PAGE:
My first task was figuring out a place to plant them that would give them the best chance to thrive. The woman who sold me the Jerusalem artichokes suggested that they could go in the same spot where I had previously planted sunflowers - on the south side of the house. There was still some compost left in the ground so I just added rainwater and a little potting soil that Dan had left over from an experiment. I sprinkled some used tea leaves on top as mulch. I went ahead and planted one of the tomato plants next to them to take advantage of the sun on the south facing wall.  


I was a little worried about critters getting to them. This little guy was watching me the whole time.


I remembered how the squirrels had dug up the sweet potatoes I planted in the garden. And Jerusalem artichoke roots are yummy, too. So I put protective cages over them. Good thing too. The next day I caught a squirrel pouncing on it. I think the squirrel and lizard were in cahoots because the squirrel loosened the dirt built up around the bottom of the cage allowing the lizard to get in. So I fortified the bottom of the cage with gravel.

Jerusalem artichoke plants after 8 days 
I found some purslane (my favorite edible weed) along the street and planted it just outside the cage to take advantage of any water run off.  In just two days it grew tiny yellow flowers.  I'm hoping it will spread its seeds. 


I hand-watered with rainwater from our cisterns every few hours to keep the soil moist. I suppose it would have been easier to have a string of ollas or a soaker hose. But this method gives me a chance to stretch my legs, get some fresh air and enjoy watching my plants grow. I like to use a watering can because the light stream prevents erosion of the soil I lovingly built. And hand-watering really teaches you that every drop counts.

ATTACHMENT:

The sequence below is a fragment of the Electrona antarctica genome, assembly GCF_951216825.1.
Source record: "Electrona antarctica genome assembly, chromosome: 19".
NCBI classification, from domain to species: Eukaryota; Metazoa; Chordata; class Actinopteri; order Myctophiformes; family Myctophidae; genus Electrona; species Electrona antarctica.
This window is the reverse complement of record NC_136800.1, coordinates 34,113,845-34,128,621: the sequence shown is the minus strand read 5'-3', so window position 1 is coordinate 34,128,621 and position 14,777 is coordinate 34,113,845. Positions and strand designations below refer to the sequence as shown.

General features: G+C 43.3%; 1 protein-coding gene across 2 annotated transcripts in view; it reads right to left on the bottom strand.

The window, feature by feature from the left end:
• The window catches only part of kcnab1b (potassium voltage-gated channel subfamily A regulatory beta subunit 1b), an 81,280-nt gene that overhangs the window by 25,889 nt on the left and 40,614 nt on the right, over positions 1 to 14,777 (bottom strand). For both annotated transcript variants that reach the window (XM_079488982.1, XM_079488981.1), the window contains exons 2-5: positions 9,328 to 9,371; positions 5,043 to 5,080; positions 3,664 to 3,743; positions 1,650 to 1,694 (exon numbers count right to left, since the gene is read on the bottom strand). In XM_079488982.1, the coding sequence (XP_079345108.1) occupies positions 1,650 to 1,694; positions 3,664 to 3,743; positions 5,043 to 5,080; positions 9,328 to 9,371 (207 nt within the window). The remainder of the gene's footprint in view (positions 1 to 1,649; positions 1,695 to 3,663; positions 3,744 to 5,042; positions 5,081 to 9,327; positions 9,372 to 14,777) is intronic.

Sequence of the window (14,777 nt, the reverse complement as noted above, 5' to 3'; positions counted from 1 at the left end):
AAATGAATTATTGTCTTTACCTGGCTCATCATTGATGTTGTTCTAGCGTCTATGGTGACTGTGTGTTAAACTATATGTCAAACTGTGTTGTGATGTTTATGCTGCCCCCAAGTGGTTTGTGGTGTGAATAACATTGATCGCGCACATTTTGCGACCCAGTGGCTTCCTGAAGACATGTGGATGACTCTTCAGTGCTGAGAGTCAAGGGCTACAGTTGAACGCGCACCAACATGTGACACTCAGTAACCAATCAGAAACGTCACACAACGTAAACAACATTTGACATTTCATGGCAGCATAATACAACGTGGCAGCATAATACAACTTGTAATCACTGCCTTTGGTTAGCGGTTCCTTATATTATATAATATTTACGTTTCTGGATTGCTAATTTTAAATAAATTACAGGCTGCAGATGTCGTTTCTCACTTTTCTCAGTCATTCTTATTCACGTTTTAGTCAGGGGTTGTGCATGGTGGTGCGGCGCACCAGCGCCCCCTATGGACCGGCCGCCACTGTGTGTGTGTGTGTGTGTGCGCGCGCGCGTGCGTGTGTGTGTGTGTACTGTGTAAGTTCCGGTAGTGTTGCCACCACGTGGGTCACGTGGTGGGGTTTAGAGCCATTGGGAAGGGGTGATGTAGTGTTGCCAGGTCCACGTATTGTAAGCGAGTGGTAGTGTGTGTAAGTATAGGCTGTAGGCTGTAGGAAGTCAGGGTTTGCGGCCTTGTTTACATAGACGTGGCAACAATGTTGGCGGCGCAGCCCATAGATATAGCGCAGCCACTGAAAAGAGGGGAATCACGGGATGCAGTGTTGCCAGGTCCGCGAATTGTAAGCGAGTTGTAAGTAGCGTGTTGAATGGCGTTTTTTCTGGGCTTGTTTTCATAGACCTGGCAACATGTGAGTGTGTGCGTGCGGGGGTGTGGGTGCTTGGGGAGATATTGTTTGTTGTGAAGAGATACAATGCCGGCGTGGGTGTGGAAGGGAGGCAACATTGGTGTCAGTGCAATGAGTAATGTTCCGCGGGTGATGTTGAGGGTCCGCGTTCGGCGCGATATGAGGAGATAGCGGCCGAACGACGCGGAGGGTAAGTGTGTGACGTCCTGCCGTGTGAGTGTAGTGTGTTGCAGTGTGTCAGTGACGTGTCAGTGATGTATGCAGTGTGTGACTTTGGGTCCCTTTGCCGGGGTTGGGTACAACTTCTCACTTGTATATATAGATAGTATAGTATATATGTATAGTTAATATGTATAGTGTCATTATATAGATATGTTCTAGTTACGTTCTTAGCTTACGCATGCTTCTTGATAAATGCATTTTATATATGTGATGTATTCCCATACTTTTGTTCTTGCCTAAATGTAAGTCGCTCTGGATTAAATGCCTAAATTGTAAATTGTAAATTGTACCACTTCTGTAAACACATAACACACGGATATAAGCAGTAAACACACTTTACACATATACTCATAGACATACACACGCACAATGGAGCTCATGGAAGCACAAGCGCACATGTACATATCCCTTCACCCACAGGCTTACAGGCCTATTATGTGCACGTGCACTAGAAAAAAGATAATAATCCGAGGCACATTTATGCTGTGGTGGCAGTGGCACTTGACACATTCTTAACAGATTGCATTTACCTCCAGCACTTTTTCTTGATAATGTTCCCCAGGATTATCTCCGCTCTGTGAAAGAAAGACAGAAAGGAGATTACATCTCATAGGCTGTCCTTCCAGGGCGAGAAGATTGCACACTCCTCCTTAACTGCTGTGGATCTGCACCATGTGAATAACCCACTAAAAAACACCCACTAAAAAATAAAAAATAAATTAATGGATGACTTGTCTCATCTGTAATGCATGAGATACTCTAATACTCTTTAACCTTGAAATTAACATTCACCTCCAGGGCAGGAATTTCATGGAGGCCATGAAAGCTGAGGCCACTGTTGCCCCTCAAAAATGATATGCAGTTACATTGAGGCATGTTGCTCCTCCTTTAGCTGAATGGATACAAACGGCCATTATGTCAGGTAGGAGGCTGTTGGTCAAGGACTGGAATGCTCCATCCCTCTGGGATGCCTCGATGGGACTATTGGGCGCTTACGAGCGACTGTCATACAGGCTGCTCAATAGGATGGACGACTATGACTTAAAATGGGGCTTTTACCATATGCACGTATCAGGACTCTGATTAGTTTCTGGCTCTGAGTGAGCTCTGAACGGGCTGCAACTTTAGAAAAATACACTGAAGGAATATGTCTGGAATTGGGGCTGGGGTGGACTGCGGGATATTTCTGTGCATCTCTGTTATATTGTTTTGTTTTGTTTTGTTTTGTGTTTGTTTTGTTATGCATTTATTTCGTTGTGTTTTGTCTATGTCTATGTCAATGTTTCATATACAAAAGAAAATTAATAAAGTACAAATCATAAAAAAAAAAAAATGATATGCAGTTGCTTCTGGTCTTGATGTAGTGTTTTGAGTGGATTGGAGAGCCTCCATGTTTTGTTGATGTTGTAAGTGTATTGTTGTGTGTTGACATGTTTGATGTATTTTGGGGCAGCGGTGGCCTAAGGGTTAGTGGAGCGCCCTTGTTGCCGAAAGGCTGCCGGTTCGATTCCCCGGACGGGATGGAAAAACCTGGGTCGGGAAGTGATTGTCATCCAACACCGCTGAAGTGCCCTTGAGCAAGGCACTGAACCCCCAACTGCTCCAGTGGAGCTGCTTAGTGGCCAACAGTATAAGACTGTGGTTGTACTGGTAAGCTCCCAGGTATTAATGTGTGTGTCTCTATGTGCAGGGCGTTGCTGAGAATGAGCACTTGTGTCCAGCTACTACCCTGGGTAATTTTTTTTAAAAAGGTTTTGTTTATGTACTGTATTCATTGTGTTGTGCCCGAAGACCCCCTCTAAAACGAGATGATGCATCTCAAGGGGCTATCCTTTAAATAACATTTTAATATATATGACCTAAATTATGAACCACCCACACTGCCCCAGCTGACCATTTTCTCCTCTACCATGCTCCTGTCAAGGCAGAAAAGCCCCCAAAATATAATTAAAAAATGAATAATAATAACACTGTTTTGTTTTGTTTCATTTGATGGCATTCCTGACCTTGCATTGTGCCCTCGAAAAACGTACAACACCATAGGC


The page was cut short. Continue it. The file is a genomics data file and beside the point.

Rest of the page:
Next, I searched for a place for the other tomato plants. I found a spot with a dead milkweed by a boulder in the front yard.  I pulled it out by the roots. The soil was rich where the roots had been, so I just had to add water. An organic gardener suggested that I pull off the bottom leaves and plant them up to their top leaves to stimulate more root growth for a stronger plant. 



I had a little experiment in mind for the third tomato plant. I wanted to see how it would do as part of a mesquite guild - hoping it would benefit from the nitrogen in the ground. 


I planted the last tomato start in the backyard garden to see how it does in the shade of a palo verde in a thin blanket of compost.


I decided to plant some basil seeds next to it as complimentary plants. They share the water too. This time, I put the cage down first as a guide to see where the seeds should go. 


I secured the sides of the cage by patting down mud around the edges of the cage and placing rocks in the corners. Good thing too!  A squirrel ran right into it twice trying to escape from me.


I also planted some chard and kale seeds in other rows that I had already enriched with compost. Luckily one of our cisterns is near the garden. But it was running out of water! I'm afraid I hadn't thought through how much more water all this would take. 


And I still had to plant the oregano and mint! At least I had an olla to save water on two of the peppermint plants. The water seeps through the terra cotta pots and plants wrap their roots around the pot only taking the water they need. 


But there were still my other plants to water as well.  Our curry, which had grown so full after the monsoon rain, was now struggling.  First, it lost some leaves during the cold snap. Some of the remaining leaves are now browning. I think it was because I was only watering the surface.  
 

So I decided to deep water it (less often) with a slow drip from two little holes in the 5 gallon bucket.

It's important to learn how much water your plants need in the different seasons - so you don't overwater them. If the plant dies prematurely all the water that went into it is wasted. I recently found out that herbs don't need to be watered very often. I may have lost some herbs from over-watering. 


Luckily it recently rained filling up our big cistern, medium cistern and two smaller water barrels. I just wish we had another cistern (or two) to get us through the dry spells this spring. Because we have already emptied the two smaller blue water barrels and most of the medium cistern. We try not to use too much city water since Arizona is suffering from a 27+ year drought and Lake Mead (where we store our CAP water) is drying up. Conserving water in our landscaping can really make a difference since the largest use of potable water in Arizona is landscaping and as much as 70 percent of residential water use is outdoors. 

Dan and I are fortunate to a have greywater system so we can reuse our washing machine water to help irrigate our drought tolerent fig and pomegranate trees. We carry out sink rinse water to our hummingbird trumpets. We pour the water from steaming our veggies and cooking spaghetti around our trees to nourish the soil. (I leave the salt out of the water.)